APIs form the chassis for modern applications. They enable developers to obtain valuable information from other software components and integrate it into their applications – for example embedding Google Maps in a rideshare app or YouTube videos in a web page.
In fact, APIs are now key components at every stage of a user’s interaction with an app, from logging in to leaving feedback.
Nowadays, real time API responsiveness – which we define as processing an API call end-to-end in under 30ms – is becoming business-critical. The rise of 5G is only likely to make the need for speed even more essential.
Like all things created with good intentions, the prominent use of APIs has its downside – it provides bad actors motivated by bad intentions with a new avenue for exploiting applications. As a case in point, Gartner recently predicted that, by 2022, API abuses will be the most frequent attack vector against enterprise web applications.
Why are cyber criminals interested in APIs?
There are many reasons APIs are such rich targets for security attacks. One of the biggest problems is failure to set appropriate access permissions. Because they are not intended for direct access by users, APIs are often granted access to all data within the application environment. Access is then controlled by granting specific permissions to the users making the initial requests that are translated into API calls, and having the API inherit only those permissions. This works fine until an attacker manages to bypass the user authentication process and access the downstream app directly via the API. Because the API has unrestricted access, the attacker gets visibility into everything.
Like basic HTTP web requests, API calls incorporate URIs, methods, headers, and other parameters. All of these can be abused in an attack. Unfortunately, most typical web attacks, such as injection, credential brute force, parameter tampering, and session snooping work surprisingly well on APIs.
How can businesses secure their APIs
During the design and development stages, engineers need to build in the logic required for integrating with all the tools that will secure the API as it’s delivered in development, testing, and production environments. They then need to deploy those technologies to protect the API during delivery. This should include:
- Web Application Firewalls. A WAF recognizes requests that are in fact illegitimate, designed not to exercise the API’s intended functionality but to exploit vulnerabilities in application code that allow attackers to steal information or execute malicious code. At the very least, it is crucial that any WAF protects against the most common attack types.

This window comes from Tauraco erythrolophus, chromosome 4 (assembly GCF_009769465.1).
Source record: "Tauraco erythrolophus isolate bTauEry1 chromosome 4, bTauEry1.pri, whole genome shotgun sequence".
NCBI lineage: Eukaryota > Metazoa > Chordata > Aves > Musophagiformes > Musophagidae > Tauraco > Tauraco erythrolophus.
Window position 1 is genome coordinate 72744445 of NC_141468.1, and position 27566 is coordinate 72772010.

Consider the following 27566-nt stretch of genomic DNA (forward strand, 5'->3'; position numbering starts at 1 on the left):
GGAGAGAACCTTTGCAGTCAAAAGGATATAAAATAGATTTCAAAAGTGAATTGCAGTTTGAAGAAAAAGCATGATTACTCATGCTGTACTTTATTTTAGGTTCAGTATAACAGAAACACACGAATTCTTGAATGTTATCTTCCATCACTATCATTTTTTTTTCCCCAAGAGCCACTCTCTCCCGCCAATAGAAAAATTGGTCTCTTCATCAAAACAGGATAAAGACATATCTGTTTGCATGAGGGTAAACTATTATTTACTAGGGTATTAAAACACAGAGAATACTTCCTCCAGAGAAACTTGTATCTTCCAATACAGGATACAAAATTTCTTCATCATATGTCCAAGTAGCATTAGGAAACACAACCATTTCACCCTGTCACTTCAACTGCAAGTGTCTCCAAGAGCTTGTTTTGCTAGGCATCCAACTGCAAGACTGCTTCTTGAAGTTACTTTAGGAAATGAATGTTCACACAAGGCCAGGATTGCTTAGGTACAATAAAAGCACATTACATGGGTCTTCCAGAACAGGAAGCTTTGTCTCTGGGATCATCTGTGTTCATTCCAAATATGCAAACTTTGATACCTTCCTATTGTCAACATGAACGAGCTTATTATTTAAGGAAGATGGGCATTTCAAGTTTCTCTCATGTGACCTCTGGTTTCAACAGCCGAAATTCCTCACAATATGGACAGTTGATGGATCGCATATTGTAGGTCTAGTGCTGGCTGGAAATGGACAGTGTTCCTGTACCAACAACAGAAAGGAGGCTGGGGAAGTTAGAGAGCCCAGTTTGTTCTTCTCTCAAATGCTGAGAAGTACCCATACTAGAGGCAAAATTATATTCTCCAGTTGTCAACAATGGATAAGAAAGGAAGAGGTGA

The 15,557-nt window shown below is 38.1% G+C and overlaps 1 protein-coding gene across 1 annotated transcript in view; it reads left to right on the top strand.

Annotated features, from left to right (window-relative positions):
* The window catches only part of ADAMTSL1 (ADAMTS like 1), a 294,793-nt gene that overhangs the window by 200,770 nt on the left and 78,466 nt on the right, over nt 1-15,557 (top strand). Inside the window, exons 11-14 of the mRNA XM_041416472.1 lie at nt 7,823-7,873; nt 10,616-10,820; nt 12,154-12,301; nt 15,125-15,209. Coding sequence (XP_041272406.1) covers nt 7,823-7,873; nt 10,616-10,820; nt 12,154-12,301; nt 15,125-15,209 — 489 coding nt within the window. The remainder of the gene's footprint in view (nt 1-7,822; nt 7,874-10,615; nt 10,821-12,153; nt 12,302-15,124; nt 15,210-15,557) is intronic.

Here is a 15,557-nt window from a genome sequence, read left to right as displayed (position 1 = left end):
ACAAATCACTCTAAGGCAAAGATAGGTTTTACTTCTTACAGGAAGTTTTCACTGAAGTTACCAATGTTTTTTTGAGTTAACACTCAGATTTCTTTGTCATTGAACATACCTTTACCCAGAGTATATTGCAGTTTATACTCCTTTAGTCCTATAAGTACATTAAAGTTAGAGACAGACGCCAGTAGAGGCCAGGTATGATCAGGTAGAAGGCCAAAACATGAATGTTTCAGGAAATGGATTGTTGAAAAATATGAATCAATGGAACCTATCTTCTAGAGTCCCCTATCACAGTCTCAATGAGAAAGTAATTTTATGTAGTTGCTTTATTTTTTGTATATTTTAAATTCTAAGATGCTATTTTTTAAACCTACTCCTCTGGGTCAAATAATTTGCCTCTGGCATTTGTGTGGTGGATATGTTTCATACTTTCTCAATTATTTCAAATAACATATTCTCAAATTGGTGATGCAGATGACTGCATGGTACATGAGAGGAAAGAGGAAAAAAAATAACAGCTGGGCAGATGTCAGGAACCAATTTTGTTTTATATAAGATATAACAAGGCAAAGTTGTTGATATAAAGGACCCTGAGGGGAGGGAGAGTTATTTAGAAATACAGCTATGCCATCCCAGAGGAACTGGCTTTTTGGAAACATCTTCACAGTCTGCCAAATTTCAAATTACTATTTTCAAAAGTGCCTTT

If possible it is worth exploring a solution like NGINX App Protect. Optimized for CI/CD and DevOps workflows, it supports XML, JSON, text, and HTML request and response payloads. Its advanced API protection profiles protect against attacks with parsing and structure enforcement, attack signatures, method enforcement, and path enforcement.
- Bot protection. HTTP APIs can be subject to bot and other forms of malicious or unwanted automation based traffic.
- API Management. Among other functions, API management solutions provide the interface for defining security policies which the API gateway then applies as it processes API calls.
- API Gateway. An API gateway will secure API calls for the following key functions:
- Authentication and Authorization. Authentication is the process of verifying user identity. Authorization is what comes next – determining which actions a particular user is entitled to perform and conveying that information to the server.
API authentication is about allowing access only to recognized clients – those that can prove they are who they claim to be. Because authentication is not core to what an API does, it makes sense to perform it outside the application code. This frees API developers from having to write their own authentication code and means you can centrally manage authentication for all APIs while still making authentication requirements flexible. For example, you might allow unauthenticated use of the API that returns game scores at a sports website, but you definitely need to authenticate the people who use an API to edit the content.
- Rate Limits. Rate limits control how frequently a given client can make an API call. They have two main purposes: protecting backend services from being overloaded and ensuring fair use for clients. An example of rate limiting might be to allow 100 transactions per second during periods of heavy demand. Rate limits can be applied to individual usernames, specific IP addresses or ranges, or to all users (for example, during peak traffic times).
- Input Validation. Input validation is verifying that input supplied by a user or application is correct: consists of the right type of characters (digits, letters, punctuation), is the right size, is one of a predefined set of acceptable values, is consistent with another value being provided, and so on. For example, you might check that the zip code matches the supplied address, or that a birthdate is not in the future. Input validation prevents improperly formed data from entering an information system and threatening its integrity. It’s also an important way to detect malicious users, who can then be blocked from making further requests.
APIs are clearly becoming a strategic necessity for unlocking the speed and agility required in today’s business environment. However, as the costs of security breaches continue to rise, all organizations must ensure that exposing their data via APIs does not create unnecessary security risks. Those that drop the ball in this respect are more likely than not to take some big financial (and reputational) hits.
Rajiv Kapoor, Senior NGINX Product Marketing Manager, F5